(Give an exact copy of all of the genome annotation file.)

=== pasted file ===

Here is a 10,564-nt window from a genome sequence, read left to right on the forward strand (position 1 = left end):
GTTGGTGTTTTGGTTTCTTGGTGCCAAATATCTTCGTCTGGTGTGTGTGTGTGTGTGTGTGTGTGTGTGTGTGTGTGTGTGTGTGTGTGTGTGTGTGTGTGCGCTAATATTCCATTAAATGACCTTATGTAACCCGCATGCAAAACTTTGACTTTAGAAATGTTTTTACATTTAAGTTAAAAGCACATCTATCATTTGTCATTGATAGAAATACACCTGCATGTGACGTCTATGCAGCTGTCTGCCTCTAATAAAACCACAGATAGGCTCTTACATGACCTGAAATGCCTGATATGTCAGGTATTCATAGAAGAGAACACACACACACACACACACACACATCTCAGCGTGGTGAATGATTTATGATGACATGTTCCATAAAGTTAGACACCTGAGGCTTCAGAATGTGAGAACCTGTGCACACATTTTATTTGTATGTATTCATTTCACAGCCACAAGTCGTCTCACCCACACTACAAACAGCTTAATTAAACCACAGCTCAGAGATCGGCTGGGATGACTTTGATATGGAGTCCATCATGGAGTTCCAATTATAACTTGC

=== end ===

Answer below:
Here is a 10,564-nt window from a genome sequence, read left to right on the forward strand (position 1 = left end):
GTTGGTGTTTTGGTTTCTTGGTGCCAAATATCTTCGTCTGGTGTGTGTGTGTGTGTGTGTGTGTGTGTGTGTGTGTGTGTGTGTGTGTGTGTGTGTGTGTGCGCTAATATTCCATTAAATGACCTTATGTAACCCGCATGCAAAACTTTGACTTTAGAAATGTTTTTACATTTAAGTTAAAAGCACATCTATCATTTGTCATTGATAGAAATACACCTGCATGTGACGTCTATGCAGCTGTCTGCCTCTAATAAAACCACAGATAGGCTCTTACATGACCTGAAATGCCTGATATGTCAGGTATTCATAGAAGAGAACACACACACACACACACACACACATCTCAGCGTGGTGAATGATTTATGATGACATGTTCCATAAAGTTAGACACCTGAGGCTTCAGAATGTGAGAACCTGTGCACACATTTTATTTGTATGTATTCATTTCACAGCCACAAGTCGTCTCACCCACACTACAAACAGCTTAATTAAACCACAGCTCAGAGATCGGCTGGGATGACTTTGATATGGAGTCCATCATGGAGTTCCAATTATAACTTGC